|This article does not cite any references or sources. (March 2015)|
Antoine Brice was the son of the painter Pierre-François Brice, working in the entourage of Prince Charles Alexander of Lorraine, and his own son Ignace also became a painter. Antoine began his training as a painter under his father at the Brussels Court and was made a master by the Corporation of Painters of Brussels on 5 February 1783. In the meantime he had also followed a more classical training at the Academy of Painting, Sculpture and Architecture of Brussels, where he won first prize in 1776. This training and the entourage of the governor-general's court led him, at the end of the 18th century and the end of the Austrian regime in Brussels, to become a kind of official painter to the city's aristocratic circles.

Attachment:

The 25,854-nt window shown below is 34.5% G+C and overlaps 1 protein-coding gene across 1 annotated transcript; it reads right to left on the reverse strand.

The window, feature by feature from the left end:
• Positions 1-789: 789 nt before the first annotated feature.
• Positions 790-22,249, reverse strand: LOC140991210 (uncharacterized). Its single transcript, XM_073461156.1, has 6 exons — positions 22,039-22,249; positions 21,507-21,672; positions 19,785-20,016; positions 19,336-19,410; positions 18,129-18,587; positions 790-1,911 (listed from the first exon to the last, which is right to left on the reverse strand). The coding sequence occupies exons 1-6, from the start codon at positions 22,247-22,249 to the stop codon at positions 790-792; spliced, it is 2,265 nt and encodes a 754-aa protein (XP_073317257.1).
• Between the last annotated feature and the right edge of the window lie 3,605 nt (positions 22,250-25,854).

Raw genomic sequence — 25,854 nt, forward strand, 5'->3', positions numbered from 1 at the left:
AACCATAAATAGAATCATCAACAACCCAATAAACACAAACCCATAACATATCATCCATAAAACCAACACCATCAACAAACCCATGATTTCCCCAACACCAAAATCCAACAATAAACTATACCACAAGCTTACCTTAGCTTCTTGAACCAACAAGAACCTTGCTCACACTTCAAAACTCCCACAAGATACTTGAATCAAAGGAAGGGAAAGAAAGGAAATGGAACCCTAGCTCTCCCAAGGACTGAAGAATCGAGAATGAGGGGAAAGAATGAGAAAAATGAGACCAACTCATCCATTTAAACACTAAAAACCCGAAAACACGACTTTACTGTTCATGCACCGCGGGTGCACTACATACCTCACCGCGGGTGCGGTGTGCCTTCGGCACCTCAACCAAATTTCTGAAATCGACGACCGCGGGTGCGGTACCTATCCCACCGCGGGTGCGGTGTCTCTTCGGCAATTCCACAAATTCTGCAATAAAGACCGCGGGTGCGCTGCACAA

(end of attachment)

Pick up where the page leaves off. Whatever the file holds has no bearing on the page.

He became a professor at the Brussels academy and there headed a course on classical art and the principals of drawing. His students included Jean Baptiste Madou. In 1810 he joined with the painters Antoine Cardon, Charles Verhulst and François-Joseph Navez to found a "Société des Amateurs d'Arts".
|This article about a Flemish painter mainly active between 1581 and 1830 is a stub. You can help Wikipedia by expanding it.|